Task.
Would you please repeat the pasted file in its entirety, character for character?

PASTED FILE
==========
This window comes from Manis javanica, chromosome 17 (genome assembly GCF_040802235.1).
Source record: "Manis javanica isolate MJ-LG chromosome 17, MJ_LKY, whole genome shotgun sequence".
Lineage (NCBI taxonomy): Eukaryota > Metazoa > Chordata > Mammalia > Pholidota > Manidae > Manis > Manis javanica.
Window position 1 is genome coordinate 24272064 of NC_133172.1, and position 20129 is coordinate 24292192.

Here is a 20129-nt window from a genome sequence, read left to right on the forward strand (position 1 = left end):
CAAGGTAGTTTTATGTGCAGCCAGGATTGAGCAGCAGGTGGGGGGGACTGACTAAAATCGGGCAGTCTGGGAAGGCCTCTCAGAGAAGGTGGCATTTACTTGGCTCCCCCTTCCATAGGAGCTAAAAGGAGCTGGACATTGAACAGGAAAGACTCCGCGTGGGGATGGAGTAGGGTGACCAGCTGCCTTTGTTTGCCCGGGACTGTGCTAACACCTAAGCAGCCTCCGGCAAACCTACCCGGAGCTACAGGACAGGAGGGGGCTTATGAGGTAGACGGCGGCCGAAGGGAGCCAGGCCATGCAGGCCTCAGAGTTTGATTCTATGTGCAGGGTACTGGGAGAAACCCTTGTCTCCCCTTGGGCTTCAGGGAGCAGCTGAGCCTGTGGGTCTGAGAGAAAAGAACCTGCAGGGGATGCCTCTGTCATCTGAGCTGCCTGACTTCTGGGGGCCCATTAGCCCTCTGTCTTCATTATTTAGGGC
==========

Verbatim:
This window comes from Manis javanica, chromosome 17 (genome assembly GCF_040802235.1).
Source record: "Manis javanica isolate MJ-LG chromosome 17, MJ_LKY, whole genome shotgun sequence".
Lineage (NCBI taxonomy): Eukaryota > Metazoa > Chordata > Mammalia > Pholidota > Manidae > Manis > Manis javanica.
Window position 1 is genome coordinate 24272064 of NC_133172.1, and position 20129 is coordinate 24292192.

Here is a 20129-nt window from a genome sequence, read left to right on the forward strand (position 1 = left end):
CAAGGTAGTTTTATGTGCAGCCAGGATTGAGCAGCAGGTGGGGGGGACTGACTAAAATCGGGCAGTCTGGGAAGGCCTCTCAGAGAAGGTGGCATTTACTTGGCTCCCCCTTCCATAGGAGCTAAAAGGAGCTGGACATTGAACAGGAAAGACTCCGCGTGGGGATGGAGTAGGGTGACCAGCTGCCTTTGTTTGCCCGGGACTGTGCTAACACCTAAGCAGCCTCCGGCAAACCTACCCGGAGCTACAGGACAGGAGGGGGCTTATGAGGTAGACGGCGGCCGAAGGGAGCCAGGCCATGCAGGCCTCAGAGTTTGATTCTATGTGCAGGGTACTGGGAGAAACCCTTGTCTCCCCTTGGGCTTCAGGGAGCAGCTGAGCCTGTGGGTCTGAGAGAAAAGAACCTGCAGGGGATGCCTCTGTCATCTGAGCTGCCTGACTTCTGGGGGCCCATTAGCCCTCTGTCTTCATTATTTAGGGC